F. Scott and I have just survived the yearly proctoring duties for the state-mandated test. It basically kills two weeks here at our school. We take two full mornings in two weeks in a row and to accommodate these testing blocks, the entire schedule for the week is a mess.
But I can live with that. A little variety in the weekly schedule is probably good for us. The worst part of it for me is “active proctoring.”
What that means is that I am unable to do anything but watch the students take the test. I cannot read, grade, write, or work on my computer. I must walk around the room and monitor the students’ progress through the test, make sure they are not working in the wrong test in the book, make sure they are not looking at a neighbor’s test, make sure they are not doodling instead of taking the test seriously, etc. And even if all students in my room finish a particular test with a half hour left in the time allowed for the test, they all must sit silently until the testing session is over. THEY can read a book. I still must actively monitor what they are up to.
This of course is important. As much as I disagree with high stakes testing, as long as we have to live with it, it’s best for our school if these tests go well. So I play along and follow the rules, which makes for a very difficult time for me. I tell the students I would rather be taking the test myself than watching them take it.
But somehow I muddle through. This year I paid close attention to how exactly I got myself through this. Here’s my list of things to do to keep one’s mind occupied while “actively proctoring” a state-mandated, high-stakes test.
1) Memorize the students’ names. I did this during the very first 60-minute test my group of 18 took. When the testing session was over, I told them I knew all their names and they asked me to prove it. So I did. At least it made them smile before we plunged into the second 60-minute test.
2) Wiggle your toes. I did a lot of this. I wondered how vigorously I could wiggle them without anyone noticing when looking at my shoes.
3) Gaze out the window. Look for signs of spring. This, of course, only works if you have a window in the classroom where you are stationed. I did this year, but I didn’t last year.
4) Monitor the pencil sharpness of students’ pencils and replace as necessary. My students went through a massive number of pencils this year. This meant I had to re-sharpen just about all of them in between each testing session. One student used SIX in one writing test. I took to lining up three or four pencils on his desk at the start of the morning.
5) Collect and alphabetize test books as students finish up.
6) Sit, stand, sit, stand, sit, stand (at lengthy intervals).
7) But don’t sit in that purple chair. There was a very low to the ground, delicate-looking purple chair in the classroom where I proctored this year. I was concerned that if I sat in it, I might not be able to get up, thus creating a hilarious scene that might distract the students in the room.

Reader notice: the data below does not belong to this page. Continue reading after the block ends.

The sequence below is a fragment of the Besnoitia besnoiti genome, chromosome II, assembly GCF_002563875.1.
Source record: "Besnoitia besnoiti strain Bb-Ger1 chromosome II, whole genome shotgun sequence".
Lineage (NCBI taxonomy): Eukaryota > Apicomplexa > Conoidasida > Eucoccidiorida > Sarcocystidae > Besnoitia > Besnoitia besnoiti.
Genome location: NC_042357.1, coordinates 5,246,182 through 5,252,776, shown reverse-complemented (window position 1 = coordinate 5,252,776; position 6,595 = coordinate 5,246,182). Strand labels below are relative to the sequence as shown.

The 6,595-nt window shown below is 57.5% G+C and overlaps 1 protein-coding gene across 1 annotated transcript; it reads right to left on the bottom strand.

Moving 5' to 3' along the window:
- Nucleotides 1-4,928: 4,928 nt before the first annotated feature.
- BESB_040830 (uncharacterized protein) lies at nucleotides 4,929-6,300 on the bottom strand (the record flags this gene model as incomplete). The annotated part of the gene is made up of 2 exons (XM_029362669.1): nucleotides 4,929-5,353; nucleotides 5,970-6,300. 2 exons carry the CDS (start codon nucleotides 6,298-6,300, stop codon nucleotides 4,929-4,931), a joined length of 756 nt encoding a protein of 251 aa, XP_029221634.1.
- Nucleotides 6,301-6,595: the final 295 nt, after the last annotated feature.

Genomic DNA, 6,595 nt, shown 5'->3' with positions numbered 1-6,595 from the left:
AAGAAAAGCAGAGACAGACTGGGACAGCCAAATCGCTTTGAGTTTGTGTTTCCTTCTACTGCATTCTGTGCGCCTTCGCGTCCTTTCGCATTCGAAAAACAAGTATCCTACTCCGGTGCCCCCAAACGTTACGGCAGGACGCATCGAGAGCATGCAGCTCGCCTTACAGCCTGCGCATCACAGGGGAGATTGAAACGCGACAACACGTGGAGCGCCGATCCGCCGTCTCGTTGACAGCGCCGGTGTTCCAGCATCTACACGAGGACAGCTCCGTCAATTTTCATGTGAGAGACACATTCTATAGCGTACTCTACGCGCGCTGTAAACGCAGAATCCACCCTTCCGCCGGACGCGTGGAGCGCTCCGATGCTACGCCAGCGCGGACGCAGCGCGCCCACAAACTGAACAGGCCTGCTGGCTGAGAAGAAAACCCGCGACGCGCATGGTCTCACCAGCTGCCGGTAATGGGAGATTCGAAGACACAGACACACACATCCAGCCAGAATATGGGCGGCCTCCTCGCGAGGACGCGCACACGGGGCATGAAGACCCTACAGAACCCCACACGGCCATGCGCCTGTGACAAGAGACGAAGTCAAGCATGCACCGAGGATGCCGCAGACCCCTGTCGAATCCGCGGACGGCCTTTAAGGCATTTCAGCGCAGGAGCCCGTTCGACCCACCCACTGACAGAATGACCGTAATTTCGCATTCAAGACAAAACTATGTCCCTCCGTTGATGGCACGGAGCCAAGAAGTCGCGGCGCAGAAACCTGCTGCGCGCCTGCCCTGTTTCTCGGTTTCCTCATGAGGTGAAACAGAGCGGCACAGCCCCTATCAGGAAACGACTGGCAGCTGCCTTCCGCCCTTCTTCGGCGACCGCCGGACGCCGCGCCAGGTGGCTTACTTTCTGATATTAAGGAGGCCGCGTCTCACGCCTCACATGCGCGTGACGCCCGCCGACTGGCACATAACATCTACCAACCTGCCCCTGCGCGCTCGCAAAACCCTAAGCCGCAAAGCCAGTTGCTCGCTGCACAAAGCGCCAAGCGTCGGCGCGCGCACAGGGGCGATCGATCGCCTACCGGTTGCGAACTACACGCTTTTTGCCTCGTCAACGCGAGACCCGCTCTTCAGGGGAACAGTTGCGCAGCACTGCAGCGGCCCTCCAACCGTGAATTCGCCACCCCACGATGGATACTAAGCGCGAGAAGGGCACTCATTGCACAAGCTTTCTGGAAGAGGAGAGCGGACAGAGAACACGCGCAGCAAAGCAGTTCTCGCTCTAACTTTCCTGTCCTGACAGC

8) Compose blog posts in your head. Where do you think this one came from?
9) Take slow laps around the room. Be sure you are NOT wearing the corduroy pants that go swish swish swish when you walk.
10) Examine the student projects posted on the wall and remember to ask your colleague about them. The ones I saw this year were particularly intriguing.
11) As students finish, deliver reading material to their desks if they haven’t brought their own. I had a stack of high-interest novels and I enjoyed trying to pick just the right book for students I had just met and didn’t know much about.
12) Reorganize everything the box of testing supplies.
13) Drink water at regular intervals, but not too much so you don’t end up with a too-full bladder.
14) Re-read the proctoring instructions again and again. I didn’t want to mess up.
15) Walk the box of tissues over to over-sniffly students.
16) Clean up the mess under the pencil sharpener. Why? see #4 above.
17) Imagine my seven-year old daughter as a high school student taking a test like this.
18) Sing “Bridge over Troubled Water” in your head. That’s what was stuck in my head for some reason.
19) Think deep thoughts.
20) Count how many pairs of Chuck Taylors are in the room (three–one pair brown, one pair gray, and one pair black with red thread).
21) Oh, and of course, watch the students take the test. But avoid making eye contact to lessen the creeper quotient for all involved.
So there you have it. I survived. My group of students this year was particularly awesome. They appeared to be taking the test very seriously and they made the atmosphere quiet and just right to support their peers’ ability to take the test as well. And every time I replaced a dull pencil, they whispered, “thank you” to me.